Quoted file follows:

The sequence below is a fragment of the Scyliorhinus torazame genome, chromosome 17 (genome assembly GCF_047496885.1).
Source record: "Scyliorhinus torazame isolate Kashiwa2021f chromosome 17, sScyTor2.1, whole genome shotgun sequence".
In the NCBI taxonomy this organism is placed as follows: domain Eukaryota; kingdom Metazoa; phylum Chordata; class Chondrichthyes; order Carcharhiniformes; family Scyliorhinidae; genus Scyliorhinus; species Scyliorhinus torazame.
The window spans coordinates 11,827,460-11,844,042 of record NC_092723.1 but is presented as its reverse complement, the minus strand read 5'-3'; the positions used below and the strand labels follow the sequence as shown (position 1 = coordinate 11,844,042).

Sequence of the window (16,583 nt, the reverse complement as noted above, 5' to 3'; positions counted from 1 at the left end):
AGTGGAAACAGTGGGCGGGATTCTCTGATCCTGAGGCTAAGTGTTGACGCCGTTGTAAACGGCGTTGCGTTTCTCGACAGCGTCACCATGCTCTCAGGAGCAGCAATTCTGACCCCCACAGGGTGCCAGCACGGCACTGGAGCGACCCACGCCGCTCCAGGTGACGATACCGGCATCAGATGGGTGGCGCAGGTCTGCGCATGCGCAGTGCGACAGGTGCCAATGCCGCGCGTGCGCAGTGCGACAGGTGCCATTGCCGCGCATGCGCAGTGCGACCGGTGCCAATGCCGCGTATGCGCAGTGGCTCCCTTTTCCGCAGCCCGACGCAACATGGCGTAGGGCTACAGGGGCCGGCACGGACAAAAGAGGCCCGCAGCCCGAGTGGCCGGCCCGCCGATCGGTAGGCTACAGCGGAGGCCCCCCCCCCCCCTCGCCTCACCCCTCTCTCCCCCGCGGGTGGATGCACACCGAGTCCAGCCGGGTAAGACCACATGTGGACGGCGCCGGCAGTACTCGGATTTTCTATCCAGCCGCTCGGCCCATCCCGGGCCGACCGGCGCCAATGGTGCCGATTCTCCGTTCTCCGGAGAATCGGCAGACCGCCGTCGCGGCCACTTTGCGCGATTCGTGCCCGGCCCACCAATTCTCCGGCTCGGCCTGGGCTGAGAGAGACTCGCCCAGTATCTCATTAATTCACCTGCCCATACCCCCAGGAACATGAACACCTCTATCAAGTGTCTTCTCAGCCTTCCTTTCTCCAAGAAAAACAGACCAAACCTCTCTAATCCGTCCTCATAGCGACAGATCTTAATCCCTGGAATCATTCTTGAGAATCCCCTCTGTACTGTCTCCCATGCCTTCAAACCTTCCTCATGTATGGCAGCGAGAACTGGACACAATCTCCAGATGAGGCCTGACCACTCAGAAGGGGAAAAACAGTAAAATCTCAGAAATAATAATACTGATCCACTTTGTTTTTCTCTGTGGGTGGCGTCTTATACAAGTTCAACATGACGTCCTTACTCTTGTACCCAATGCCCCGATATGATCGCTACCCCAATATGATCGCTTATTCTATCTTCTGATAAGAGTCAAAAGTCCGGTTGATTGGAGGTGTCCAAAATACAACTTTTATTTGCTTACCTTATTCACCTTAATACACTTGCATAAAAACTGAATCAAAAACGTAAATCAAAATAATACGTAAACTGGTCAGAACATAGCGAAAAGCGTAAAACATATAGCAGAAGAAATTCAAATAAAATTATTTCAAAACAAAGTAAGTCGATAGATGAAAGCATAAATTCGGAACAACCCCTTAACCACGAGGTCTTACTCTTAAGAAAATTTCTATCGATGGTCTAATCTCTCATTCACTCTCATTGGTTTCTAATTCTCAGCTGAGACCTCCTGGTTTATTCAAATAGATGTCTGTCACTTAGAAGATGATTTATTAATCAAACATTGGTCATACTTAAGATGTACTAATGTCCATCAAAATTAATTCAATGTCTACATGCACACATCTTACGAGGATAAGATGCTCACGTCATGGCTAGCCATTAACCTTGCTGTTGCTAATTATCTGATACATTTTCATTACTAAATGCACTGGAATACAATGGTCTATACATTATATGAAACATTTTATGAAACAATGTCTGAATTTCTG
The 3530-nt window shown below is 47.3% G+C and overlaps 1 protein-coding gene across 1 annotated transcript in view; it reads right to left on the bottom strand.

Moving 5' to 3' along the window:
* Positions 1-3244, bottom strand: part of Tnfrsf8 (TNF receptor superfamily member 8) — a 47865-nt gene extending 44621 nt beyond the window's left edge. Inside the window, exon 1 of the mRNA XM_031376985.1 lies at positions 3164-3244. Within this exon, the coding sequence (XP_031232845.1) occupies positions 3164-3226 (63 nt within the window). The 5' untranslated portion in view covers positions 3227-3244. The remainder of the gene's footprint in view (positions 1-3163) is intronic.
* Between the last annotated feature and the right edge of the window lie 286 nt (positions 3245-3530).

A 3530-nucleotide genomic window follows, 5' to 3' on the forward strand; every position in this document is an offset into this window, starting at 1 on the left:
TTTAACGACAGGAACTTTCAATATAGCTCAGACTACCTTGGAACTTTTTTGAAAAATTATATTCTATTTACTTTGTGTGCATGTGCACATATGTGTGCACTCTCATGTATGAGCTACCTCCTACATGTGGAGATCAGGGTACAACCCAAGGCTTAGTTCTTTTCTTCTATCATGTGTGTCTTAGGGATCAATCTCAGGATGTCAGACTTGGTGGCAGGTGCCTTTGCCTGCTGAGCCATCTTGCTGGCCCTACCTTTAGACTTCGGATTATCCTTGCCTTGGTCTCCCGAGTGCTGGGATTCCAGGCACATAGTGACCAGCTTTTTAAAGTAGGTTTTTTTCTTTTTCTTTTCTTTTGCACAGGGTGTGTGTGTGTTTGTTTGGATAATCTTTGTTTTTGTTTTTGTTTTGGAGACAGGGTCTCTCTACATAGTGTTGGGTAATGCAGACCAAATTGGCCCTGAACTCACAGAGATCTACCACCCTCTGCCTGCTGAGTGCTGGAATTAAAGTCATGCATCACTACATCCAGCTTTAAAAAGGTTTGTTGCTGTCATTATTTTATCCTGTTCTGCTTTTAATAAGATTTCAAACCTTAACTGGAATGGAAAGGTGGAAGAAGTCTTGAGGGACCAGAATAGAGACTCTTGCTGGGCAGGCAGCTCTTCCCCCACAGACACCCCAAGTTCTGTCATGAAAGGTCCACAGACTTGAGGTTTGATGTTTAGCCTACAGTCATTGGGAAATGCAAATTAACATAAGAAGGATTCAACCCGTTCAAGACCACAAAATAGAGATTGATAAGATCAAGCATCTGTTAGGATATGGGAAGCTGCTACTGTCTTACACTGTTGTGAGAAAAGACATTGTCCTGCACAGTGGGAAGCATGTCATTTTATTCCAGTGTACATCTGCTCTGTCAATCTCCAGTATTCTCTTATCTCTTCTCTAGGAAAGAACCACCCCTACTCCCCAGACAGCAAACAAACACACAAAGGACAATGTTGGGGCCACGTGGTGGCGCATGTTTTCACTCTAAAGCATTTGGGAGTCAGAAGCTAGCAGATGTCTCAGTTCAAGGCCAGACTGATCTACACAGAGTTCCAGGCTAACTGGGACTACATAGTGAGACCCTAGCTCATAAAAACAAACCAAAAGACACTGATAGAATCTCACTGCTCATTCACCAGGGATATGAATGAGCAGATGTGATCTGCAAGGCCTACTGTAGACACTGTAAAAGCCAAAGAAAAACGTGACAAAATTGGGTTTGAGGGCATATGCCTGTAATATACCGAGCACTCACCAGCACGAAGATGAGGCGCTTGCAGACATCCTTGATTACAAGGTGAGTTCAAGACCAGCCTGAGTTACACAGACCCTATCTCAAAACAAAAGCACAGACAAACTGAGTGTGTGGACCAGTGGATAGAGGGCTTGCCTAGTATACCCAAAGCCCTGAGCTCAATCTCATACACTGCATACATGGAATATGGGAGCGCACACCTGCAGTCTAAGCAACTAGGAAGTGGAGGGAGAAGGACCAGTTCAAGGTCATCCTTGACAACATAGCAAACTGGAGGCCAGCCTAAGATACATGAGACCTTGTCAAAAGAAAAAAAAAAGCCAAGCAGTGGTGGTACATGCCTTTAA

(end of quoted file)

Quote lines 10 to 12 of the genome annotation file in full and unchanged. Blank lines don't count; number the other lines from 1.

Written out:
* Between the last annotated feature and the right edge of the window lie 286 nt (positions 3245-3530).

A 3530-nucleotide genomic window follows, 5' to 3' on the forward strand; every position in this document is an offset into this window, starting at 1 on the left:
TTTAACGACAGGAACTTTCAATATAGCTCAGACTACCTTGGAACTTTTTTGAAAAATTATATTCTATTTACTTTGTGTGCATGTGCACATATGTGTGCACTCTCATGTATGAGCTACCTCCTACATGTGGAGATCAGGGTACAACCCAAGGCTTAGTTCTTTTCTTCTATCATGTGTGTCTTAGGGATCAATCTCAGGATGTCAGACTTGGTGGCAGGTGCCTTTGCCTGCTGAGCCATCTTGCTGGCCCTACCTTTAGACTTCGGATTATCCTTGCCTTGGTCTCCCGAGTGCTGGGATTCCAGGCACATAGTGACCAGCTTTTTAAAGTAGGTTTTTTTCTTTTTCTTTTCTTTTGCACAGGGTGTGTGTGTGTTTGTTTGGATAATCTTTGTTTTTGTTTTTGTTTTGGAGACAGGGTCTCTCTACATAGTGTTGGGTAATGCAGACCAAATTGGCCCTGAACTCACAGAGATCTACCACCCTCTGCCTGCTGAGTGCTGGAATTAAAGTCATGCATCACTACATCCAGCTTTAAAAAGGTTTGTTGCTGTCATTATTTTATCCTGTTCTGCTTTTAATAAGATTTCAAACCTTAACTGGAATGGAAAGGTGGAAGAAGTCTTGAGGGACCAGAATAGAGACTCTTGCTGGGCAGGCAGCTCTTCCCCCACAGACACCCCAAGTTCTGTCATGAAAGGTCCACAGACTTGAGGTTTGATGTTTAGCCTACAGTCATTGGGAAATGCAAATTAACATAAGAAGGATTCAACCCGTTCAAGACCACAAAATAGAGATTGATAAGATCAAGCATCTGTTAGGATATGGGAAGCTGCTACTGTCTTACACTGTTGTGAGAAAAGACATTGTCCTGCACAGTGGGAAGCATGTCATTTTATTCCAGTGTACATCTGCTCTGTCAATCTCCAGTATTCTCTTATCTCTTCTCTAGGAAAGAACCACCCCTACTCCCCAGACAGCAAACAAACACACAAAGGACAATGTTGGGGCCACGTGGTGGCGCATGTTTTCACTCTAAAGCATTTGGGAGTCAGAAGCTAGCAGATGTCTCAGTTCAAGGCCAGACTGATCTACACAGAGTTCCAGGCTAACTGGGACTACATAGTGAGACCCTAGCTCATAAAAACAAACCAAAAGACACTGATAGAATCTCACTGCTCATTCACCAGGGATATGAATGAGCAGATGTGATCTGCAAGGCCTACTGTAGACACTGTAAAAGCCAAAGAAAAACGTGACAAAATTGGGTTTGAGGGCATATGCCTGTAATATACCGAGCACTCACCAGCACGAAGATGAGGCGCTTGCAGACATCCTTGATTACAAGGTGAGTTCAAGACCAGCCTGAGTTACACAGACCCTATCTCAAAACAAAAGCACAGACAAACTGAGTGTGTGGACCAGTGGATAGAGGGCTTGCCTAGTATACCCAAAGCCCTGAGCTCAATCTCATACACTGCATACATGGAATATGGGAGCGCACACCTGCAGTCTAAGCAACTAGGAAGTGGAGGGAGAAGGACCAGTTCAAGGTCATCCTTGACAACATAGCAAACTGGAGGCCAGCCTAAGATACATGAGACCTTGTCAAAAGAAAAAAAAAAGCCAAGCAGTGGTGGTACATGCCTTTAA